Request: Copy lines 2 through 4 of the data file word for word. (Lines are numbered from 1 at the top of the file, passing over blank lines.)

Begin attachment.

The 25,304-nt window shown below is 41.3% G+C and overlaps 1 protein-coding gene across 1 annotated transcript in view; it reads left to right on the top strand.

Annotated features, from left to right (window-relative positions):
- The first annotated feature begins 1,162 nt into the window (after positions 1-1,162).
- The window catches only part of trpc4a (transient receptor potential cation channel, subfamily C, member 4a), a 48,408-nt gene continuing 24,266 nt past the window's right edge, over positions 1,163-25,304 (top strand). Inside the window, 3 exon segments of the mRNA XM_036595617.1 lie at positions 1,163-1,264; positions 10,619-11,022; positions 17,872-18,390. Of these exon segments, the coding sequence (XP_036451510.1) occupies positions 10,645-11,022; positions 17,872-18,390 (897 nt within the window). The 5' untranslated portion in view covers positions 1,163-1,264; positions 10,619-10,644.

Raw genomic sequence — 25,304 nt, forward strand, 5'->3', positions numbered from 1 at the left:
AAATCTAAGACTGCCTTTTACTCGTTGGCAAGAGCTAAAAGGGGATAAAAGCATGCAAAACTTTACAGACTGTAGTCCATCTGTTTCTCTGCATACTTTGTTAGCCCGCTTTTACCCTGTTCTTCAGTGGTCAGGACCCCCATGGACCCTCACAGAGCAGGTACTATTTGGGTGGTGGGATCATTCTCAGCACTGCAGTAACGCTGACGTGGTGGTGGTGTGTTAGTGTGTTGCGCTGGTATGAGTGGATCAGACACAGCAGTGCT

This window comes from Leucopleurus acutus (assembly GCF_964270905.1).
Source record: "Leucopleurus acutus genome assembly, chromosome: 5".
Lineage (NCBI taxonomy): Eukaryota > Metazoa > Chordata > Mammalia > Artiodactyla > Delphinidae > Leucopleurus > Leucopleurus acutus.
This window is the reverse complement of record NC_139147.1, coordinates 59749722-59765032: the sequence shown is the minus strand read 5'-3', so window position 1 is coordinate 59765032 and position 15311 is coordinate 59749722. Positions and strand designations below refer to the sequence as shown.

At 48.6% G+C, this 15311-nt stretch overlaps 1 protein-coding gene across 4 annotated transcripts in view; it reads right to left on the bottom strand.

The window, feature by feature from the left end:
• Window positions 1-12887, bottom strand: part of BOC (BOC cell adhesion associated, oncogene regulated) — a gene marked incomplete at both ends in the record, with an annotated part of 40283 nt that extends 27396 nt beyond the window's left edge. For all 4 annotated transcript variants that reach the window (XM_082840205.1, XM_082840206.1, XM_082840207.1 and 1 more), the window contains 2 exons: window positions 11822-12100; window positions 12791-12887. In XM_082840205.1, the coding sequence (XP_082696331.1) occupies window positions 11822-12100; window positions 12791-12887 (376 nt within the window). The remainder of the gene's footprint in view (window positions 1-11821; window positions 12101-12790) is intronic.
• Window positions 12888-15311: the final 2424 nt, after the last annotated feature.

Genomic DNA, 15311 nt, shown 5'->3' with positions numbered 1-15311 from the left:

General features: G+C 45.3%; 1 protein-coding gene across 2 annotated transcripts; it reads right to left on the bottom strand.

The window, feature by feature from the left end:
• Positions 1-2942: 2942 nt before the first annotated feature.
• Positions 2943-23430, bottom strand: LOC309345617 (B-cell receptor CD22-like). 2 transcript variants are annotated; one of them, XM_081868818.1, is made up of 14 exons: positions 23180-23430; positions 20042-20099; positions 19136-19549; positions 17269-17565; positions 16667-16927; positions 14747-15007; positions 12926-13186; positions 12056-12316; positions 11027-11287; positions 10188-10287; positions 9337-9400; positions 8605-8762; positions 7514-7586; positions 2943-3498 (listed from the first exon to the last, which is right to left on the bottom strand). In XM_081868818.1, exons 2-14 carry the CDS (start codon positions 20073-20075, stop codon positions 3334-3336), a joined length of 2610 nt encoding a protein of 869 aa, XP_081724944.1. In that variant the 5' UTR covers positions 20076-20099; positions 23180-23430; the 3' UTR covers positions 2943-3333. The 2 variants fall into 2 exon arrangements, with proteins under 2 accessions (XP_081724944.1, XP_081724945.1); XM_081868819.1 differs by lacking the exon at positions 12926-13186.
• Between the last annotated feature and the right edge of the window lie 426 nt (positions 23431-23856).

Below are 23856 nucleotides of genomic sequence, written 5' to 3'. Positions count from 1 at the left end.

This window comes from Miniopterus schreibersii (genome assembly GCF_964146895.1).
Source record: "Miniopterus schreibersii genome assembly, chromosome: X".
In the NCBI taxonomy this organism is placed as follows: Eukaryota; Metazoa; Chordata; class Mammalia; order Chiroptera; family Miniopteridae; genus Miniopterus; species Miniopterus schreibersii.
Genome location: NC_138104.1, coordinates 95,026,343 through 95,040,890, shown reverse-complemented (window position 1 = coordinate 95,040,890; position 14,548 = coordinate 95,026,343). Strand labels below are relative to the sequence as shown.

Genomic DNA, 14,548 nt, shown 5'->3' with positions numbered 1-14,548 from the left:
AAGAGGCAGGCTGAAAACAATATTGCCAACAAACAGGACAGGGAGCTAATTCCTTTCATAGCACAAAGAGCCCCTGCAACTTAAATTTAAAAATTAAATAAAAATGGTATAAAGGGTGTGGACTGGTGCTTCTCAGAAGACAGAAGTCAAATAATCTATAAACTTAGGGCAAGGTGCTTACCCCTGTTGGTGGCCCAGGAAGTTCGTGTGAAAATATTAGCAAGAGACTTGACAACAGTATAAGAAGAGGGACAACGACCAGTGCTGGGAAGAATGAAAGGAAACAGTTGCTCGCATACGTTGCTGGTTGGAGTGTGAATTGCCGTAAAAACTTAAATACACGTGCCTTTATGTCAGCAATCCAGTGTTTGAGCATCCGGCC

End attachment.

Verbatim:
Annotated features, from left to right (window-relative positions):
- The first annotated feature begins 1,162 nt into the window (after positions 1-1,162).
- The window catches only part of trpc4a (transient receptor potential cation channel, subfamily C, member 4a), a 48,408-nt gene continuing 24,266 nt past the window's right edge, over positions 1,163-25,304 (top strand). Inside the window, 3 exon segments of the mRNA XM_036595617.1 lie at positions 1,163-1,264; positions 10,619-11,022; positions 17,872-18,390. Of these exon segments, the coding sequence (XP_036451510.1) occupies positions 10,645-11,022; positions 17,872-18,390 (897 nt within the window). The 5' untranslated portion in view covers positions 1,163-1,264; positions 10,619-10,644.